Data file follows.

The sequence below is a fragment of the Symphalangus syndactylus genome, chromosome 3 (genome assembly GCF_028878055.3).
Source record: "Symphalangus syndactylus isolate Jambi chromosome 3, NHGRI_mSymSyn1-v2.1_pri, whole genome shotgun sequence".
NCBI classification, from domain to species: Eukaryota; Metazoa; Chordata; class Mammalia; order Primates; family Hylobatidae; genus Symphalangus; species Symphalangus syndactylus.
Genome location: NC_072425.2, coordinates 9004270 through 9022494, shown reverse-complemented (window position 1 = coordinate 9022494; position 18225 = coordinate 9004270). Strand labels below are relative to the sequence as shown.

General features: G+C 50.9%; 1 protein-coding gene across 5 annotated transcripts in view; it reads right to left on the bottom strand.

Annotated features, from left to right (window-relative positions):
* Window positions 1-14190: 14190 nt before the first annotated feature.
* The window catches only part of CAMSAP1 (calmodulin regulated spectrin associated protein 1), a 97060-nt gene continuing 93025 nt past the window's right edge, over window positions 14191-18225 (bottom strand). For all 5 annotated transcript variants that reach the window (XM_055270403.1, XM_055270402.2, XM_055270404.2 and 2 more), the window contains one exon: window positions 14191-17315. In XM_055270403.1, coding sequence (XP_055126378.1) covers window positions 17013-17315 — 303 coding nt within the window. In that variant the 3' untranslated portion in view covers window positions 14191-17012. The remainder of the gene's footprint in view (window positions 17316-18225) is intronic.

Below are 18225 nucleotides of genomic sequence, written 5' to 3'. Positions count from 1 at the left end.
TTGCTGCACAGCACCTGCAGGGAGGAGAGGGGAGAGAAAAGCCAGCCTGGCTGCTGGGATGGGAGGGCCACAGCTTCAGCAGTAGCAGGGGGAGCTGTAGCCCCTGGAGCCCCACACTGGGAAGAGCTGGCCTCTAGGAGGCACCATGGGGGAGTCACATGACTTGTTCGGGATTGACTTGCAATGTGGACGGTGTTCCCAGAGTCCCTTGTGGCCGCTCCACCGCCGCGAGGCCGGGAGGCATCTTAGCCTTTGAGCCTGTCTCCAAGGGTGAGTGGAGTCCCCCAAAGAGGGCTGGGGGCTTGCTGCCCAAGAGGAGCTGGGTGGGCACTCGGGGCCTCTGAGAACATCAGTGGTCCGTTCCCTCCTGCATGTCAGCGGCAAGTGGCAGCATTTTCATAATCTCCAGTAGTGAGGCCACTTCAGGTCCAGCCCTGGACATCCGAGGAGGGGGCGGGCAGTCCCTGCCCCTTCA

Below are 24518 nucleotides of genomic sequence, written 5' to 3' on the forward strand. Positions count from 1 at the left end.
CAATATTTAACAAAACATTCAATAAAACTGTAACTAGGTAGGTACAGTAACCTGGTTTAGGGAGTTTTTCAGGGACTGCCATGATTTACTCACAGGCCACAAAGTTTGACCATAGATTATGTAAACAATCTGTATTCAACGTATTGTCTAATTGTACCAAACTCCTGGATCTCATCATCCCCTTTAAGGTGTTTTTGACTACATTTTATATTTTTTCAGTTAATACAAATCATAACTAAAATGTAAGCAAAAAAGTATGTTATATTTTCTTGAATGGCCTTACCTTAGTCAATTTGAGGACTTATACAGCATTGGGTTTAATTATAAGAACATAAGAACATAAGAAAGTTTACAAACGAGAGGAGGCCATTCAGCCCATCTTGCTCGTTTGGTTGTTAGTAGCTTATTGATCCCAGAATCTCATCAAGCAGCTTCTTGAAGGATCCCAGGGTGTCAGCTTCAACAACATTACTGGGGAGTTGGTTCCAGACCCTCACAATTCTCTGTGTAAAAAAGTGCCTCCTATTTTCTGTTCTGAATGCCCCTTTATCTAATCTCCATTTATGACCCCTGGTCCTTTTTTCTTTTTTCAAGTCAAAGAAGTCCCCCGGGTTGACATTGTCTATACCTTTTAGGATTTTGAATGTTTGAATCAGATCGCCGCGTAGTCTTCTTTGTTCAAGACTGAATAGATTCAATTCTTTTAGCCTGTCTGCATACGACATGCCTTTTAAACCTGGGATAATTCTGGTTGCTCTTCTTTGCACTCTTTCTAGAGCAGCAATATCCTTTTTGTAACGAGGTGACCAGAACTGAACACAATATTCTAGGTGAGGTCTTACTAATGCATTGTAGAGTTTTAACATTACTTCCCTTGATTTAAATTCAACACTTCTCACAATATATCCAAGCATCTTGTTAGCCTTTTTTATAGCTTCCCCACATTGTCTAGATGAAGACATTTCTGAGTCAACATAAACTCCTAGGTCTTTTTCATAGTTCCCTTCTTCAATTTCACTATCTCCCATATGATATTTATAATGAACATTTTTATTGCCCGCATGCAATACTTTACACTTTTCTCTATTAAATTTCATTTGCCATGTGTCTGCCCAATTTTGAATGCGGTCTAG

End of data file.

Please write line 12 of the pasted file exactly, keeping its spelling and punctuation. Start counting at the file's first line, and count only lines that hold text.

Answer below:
CAATATTTAACAAAACATTCAATAAAACTGTAACTAGGTAGGTACAGTAACCTGGTTTAGGGAGTTTTTCAGGGACTGCCATGATTTACTCACAGGCCACAAAGTTTGACCATAGATTATGTAAACAATCTGTATTCAACGTATTGTCTAATTGTACCAAACTCCTGGATCTCATCATCCCCTTTAAGGTGTTTTTGACTACATTTTATATTTTTTCAGTTAATACAAATCATAACTAAAATGTAAGCAAAAAAGTATGTTATATTTTCTTGAATGGCCTTACCTTAGTCAATTTGAGGACTTATACAGCATTGGGTTTAATTATAAGAACATAAGAACATAAGAAAGTTTACAAACGAGAGGAGGCCATTCAGCCCATCTTGCTCGTTTGGTTGTTAGTAGCTTATTGATCCCAGAATCTCATCAAGCAGCTTCTTGAAGGATCCCAGGGTGTCAGCTTCAACAACATTACTGGGGAGTTGGTTCCAGACCCTCACAATTCTCTGTGTAAAAAAGTGCCTCCTATTTTCTGTTCTGAATGCCCCTTTATCTAATCTCCATTTATGACCCCTGGTCCTTTTTTCTTTTTTCAAGTCAAAGAAGTCCCCCGGGTTGACATTGTCTATACCTTTTAGGATTTTGAATGTTTGAATCAGATCGCCGCGTAGTCTTCTTTGTTCAAGACTGAATAGATTCAATTCTTTTAGCCTGTCTGCATACGACATGCCTTTTAAACCTGGGATAATTCTGGTTGCTCTTCTTTGCACTCTTTCTAGAGCAGCAATATCCTTTTTGTAACGAGGTGACCAGAACTGAACACAATATTCTAGGTGAGGTCTTACTAATGCATTGTAGAGTTTTAACATTACTTCCCTTGATTTAAATTCAACACTTCTCACAATATATCCAAGCATCTTGTTAGCCTTTTTTATAGCTTCCCCACATTGTCTAGATGAAGACATTTCTGAGTCAACATAAACTCCTAGGTCTTTTTCATAGTTCCCTTCTTCAATTTCACTATCTCCCATATGATATTTATAATGAACATTTTTATTGCCCGCATGCAATACTTTACACTTTTCTCTATTAAATTTCATTTGCCATGTGTCTGCCCAATTTTGAATGCGGTCTAG